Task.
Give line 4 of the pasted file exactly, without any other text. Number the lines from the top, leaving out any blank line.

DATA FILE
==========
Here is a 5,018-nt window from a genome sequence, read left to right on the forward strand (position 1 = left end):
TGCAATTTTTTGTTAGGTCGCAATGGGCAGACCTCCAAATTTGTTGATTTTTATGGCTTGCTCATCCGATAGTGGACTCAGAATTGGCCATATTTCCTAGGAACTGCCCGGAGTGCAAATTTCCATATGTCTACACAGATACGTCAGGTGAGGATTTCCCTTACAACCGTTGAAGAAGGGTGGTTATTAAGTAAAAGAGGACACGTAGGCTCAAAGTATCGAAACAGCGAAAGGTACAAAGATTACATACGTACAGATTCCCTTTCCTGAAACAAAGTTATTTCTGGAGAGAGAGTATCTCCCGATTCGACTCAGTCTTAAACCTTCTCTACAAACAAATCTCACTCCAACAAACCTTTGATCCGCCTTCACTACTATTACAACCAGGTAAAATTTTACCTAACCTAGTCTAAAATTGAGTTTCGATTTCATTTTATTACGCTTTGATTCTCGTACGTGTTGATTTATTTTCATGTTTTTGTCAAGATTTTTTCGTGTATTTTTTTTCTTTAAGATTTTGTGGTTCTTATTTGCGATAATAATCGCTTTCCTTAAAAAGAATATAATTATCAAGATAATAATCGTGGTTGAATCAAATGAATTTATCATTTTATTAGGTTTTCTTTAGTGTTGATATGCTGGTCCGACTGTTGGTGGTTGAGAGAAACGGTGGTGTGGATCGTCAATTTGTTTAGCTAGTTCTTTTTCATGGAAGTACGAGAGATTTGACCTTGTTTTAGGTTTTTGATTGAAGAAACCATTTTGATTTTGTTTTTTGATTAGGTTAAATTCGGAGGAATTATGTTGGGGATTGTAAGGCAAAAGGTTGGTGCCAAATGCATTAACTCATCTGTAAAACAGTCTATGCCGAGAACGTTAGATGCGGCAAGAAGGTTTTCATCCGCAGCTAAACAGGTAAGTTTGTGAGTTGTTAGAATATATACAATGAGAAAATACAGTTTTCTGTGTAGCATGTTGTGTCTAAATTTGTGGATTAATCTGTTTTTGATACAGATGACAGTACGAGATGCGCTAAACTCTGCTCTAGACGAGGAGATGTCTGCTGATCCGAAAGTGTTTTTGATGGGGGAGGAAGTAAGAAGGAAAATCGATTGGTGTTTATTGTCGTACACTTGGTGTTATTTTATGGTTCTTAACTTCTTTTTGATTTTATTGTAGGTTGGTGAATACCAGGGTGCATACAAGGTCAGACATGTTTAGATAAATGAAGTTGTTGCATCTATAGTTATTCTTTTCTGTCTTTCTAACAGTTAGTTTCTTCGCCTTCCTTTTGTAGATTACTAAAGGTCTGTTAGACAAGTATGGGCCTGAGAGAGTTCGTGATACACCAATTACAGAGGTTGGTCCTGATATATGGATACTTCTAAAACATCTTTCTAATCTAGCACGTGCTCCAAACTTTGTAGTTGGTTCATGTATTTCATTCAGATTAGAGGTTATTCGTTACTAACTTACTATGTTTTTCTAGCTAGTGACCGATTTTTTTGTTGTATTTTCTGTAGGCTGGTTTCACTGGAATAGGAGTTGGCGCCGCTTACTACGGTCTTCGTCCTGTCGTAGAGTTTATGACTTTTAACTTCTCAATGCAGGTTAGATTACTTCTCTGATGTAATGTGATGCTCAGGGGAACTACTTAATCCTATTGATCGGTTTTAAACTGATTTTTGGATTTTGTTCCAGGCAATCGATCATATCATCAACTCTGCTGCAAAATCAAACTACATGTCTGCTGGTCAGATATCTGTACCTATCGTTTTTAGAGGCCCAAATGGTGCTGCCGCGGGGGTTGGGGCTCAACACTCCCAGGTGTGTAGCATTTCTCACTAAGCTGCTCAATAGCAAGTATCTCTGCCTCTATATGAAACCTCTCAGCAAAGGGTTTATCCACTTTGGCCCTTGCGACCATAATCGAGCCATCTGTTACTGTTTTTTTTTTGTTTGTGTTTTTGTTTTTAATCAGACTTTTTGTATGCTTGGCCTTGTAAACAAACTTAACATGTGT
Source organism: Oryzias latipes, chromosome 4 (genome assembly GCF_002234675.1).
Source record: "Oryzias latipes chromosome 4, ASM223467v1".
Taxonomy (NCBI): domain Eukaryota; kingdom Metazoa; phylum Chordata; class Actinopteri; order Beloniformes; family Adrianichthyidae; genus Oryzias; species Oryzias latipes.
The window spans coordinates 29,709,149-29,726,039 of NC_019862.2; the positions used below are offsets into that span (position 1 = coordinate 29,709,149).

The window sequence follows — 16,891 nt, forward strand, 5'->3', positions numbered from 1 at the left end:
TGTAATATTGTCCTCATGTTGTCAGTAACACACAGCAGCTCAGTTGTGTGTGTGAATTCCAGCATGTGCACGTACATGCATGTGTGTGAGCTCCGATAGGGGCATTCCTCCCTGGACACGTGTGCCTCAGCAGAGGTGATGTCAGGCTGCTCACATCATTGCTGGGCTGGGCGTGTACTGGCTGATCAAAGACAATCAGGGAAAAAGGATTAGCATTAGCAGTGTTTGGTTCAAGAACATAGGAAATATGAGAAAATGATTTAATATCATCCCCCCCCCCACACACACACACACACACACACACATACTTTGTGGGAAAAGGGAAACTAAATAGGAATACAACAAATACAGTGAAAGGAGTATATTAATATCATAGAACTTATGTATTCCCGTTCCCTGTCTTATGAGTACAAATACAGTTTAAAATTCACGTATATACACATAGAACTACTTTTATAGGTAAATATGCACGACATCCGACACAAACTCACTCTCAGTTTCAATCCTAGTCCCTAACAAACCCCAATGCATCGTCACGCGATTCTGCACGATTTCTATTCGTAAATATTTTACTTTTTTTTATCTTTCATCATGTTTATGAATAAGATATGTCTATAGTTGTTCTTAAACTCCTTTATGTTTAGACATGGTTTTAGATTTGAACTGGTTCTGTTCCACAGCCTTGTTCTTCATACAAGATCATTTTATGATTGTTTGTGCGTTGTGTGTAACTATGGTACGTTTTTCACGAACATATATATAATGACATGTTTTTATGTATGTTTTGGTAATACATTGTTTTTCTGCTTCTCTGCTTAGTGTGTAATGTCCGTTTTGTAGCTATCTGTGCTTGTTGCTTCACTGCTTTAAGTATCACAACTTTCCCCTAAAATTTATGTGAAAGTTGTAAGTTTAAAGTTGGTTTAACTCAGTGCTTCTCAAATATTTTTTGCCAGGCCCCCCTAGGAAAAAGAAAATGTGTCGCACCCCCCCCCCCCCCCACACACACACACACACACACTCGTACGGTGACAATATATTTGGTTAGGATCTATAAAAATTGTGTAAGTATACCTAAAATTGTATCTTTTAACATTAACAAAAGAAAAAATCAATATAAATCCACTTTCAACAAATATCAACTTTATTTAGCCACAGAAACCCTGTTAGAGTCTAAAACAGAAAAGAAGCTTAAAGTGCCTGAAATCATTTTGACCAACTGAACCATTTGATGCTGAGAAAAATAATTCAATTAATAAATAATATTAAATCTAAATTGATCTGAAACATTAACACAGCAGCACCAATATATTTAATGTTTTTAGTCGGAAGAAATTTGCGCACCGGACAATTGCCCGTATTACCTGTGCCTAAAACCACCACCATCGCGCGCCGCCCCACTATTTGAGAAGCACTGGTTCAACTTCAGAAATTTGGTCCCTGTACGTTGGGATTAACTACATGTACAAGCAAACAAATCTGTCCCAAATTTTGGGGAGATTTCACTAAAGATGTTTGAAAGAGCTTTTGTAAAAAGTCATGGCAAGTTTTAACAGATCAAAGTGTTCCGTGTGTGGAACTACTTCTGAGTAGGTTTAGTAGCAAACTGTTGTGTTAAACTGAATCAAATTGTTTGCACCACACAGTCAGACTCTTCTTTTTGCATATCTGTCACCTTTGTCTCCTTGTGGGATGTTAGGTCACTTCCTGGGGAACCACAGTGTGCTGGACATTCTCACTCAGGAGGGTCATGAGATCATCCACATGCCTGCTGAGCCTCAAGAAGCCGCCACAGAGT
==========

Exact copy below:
Source record: "Oryzias latipes chromosome 4, ASM223467v1".